& David Cook-Martín
In this brief essay, we suggest that even from the heart of empire one can make judicious use of "Global South'' through sustained comparative and historical approximations to matters of sociological interest and in dialogue with knowledge producers outside core contexts. We distinguish revelatory or reflexive uses of Global South from obfuscating or irreflexive ones - those that confound understanding by hiding or leveling out meaningful differences. Our argument is informed by an analysis of refuge and migration in the Americas, but with comparative references to Europe, the Middle East, and Australasia. Drawing on research in and across these regions, we probe how an irreflexive Global South perspective misses significant differences, obfuscates similarities, or cannot readily explain aspects of migration policies, movements, and lived experiences.
A Global South perspective is powerful. It reminds social analysts of what Raúl Prebisch observed of general economic theory: that seen from the periphery it had "a false sense of universality" (1949, 358, authors' translation). A "southern standpoint" built on the perspective of Latin Americanists like Prebisch, among others, has the potential to correct skewed "core" views (Go 2016, 2). While Global South admittedly has a range of meanings - geographic demarcations, location in a global economic and political hierarchy, or history of colonial subjugation, among others - it does important signifying work. It captures family resemblances, and it throws into sharp relief crystallized forms of exploitative and oppressive relational dynamics. Viewing human mobility through the Global South/North dichotomy, for instance, shows much about the ways and whys of global migration patterns, flows, and restrictions.
At the same time, when we conceptually cleave the world in two as part of an unexamined intellectual reflex, however well intentioned, we can flatten important dimensions of that which we study. In the case of migration and mobility, the Global South lens could prevent us from seeing and explaining other relations and patterns of difference and commonality across the globe.
Michael Rodríguez-Muñiz (2015) has fruitfully alerted us to "ontological myopias" - constrictions of scholarly imagination based on fundamental assumptions about the social world or cultural infrastructures of knowledge - and proposed analytic corrections. Given the constraints of this essay, we focus on the first corrective measure proposed by Muñiz: to identify a reductive Global South prism and its effects. Moreover, while we focus on myopias associated with the Global South perspective, we acknowledge that Global North has its own shortcomings though they are beyond the scope of this discussion.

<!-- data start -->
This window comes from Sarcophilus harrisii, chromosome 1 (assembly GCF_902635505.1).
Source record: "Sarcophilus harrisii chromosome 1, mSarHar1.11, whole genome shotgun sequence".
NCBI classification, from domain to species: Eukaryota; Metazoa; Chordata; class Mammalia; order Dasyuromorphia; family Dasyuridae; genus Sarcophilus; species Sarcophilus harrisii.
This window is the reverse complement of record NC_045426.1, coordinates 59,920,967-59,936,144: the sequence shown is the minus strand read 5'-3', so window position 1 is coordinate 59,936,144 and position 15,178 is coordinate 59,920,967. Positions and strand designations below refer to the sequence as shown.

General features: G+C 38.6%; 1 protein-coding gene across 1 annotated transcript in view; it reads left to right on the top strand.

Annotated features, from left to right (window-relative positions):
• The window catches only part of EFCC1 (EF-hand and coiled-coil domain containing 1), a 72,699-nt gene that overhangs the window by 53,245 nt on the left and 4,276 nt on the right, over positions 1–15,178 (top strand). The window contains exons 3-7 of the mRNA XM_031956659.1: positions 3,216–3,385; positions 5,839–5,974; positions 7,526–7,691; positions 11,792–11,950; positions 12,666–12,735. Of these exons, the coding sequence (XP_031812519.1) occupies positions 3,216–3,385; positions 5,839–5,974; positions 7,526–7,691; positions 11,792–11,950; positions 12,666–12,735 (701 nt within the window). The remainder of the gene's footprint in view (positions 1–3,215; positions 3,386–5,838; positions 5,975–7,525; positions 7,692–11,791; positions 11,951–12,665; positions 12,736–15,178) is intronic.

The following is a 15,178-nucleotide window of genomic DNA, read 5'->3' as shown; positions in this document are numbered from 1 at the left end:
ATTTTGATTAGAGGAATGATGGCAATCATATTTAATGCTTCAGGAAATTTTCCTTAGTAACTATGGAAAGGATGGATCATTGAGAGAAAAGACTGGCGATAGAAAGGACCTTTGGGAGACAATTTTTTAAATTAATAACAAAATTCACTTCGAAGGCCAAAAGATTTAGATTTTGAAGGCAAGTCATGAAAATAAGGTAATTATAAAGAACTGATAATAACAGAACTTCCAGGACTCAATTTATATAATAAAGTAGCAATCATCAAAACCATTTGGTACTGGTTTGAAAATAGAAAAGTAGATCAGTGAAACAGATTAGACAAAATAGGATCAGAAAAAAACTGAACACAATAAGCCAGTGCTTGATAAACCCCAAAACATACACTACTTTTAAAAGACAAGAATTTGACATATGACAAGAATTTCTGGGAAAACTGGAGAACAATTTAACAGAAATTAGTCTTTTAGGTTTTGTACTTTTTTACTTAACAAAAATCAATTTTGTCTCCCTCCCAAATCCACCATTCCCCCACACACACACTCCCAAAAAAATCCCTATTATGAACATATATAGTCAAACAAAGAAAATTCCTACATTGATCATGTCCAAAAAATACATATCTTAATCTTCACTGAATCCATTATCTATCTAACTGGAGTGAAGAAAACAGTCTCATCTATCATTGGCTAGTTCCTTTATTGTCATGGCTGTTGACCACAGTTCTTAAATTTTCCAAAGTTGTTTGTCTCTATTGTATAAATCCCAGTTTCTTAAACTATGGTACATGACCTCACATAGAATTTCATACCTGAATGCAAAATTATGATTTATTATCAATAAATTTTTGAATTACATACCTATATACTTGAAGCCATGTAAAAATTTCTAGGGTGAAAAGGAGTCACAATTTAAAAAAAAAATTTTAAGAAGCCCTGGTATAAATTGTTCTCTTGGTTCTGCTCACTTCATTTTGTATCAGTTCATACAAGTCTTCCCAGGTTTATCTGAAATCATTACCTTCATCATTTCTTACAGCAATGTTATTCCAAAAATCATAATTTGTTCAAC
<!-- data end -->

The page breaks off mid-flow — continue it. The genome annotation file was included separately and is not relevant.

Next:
In what follows, we identify empirical and analytic distortions of migration introduced by an irreflexive use of the Global South perspective and the benefits of adopting a southern standpoint following Prebisch (1949) and Julian Go (2016). As noted earlier, by ‘irreflexive use’ we mean one that reduces a case to one dimension, like geography, to the detriment of additional theoretically significant dimensions relative to other cases at a given point in time. In such uses, “Global South” serves as a self-evident explanation that does not value nor build from grounded, deep knowledge about particular social milieu. A reflexive use, on the other hand, investigates the phenomenon or case of interest within historical and contemporary webs of relations and reveals key processes and causes. And it grapples with intellectual traditions that offer alternative theoretical and empirical “casings” of the world. By engaging southern standpoint scholars, Argentina, for example, becomes not only a situ for studying social movements, but also African and Afrodescendant immigrant experiences of racism in a country mythologized as “without black people” (Bidaseca 2010; Espiro and Zubrzycki 2013).
A simplistic Global South lens misses or distorts differences, similarities, and directionalities in migration phenomena. It glosses over gradations and multiplicities found among southern countries as well as within them.
Missed or distorted differences and similarities
Take, for example, refugee policies that show no uniform trend by region. Countries categorized as belonging to the "Global South" range from highly welcoming to restrictive. One global survey declares Brazil the best place in the world to be a refugee, followed by Costa Rica and Niger, but also Canada; and on the other end, names Iran, Malaysia, and Thailand the worst places for refugee rights (Forster 2011). Both the seemingly best and worst countries to be a refugee are in the “South.”
The widest spectrum of variation exists outside the North Atlantic West generally, as well as within its subregions. Latin America has been lauded as having the highest standards of refugee protection in the world. Yet, there are significant gaps between countries like Argentina and Brazil, on the one hand, and Cuba and the Dominican Republic, on the other (Freier and Gauci 2020). Nor are such contexts static. Chile and other countries have responded to Venezuelan forced displacement with increasing restrictions, but Brazil has expanded pathways to regularization.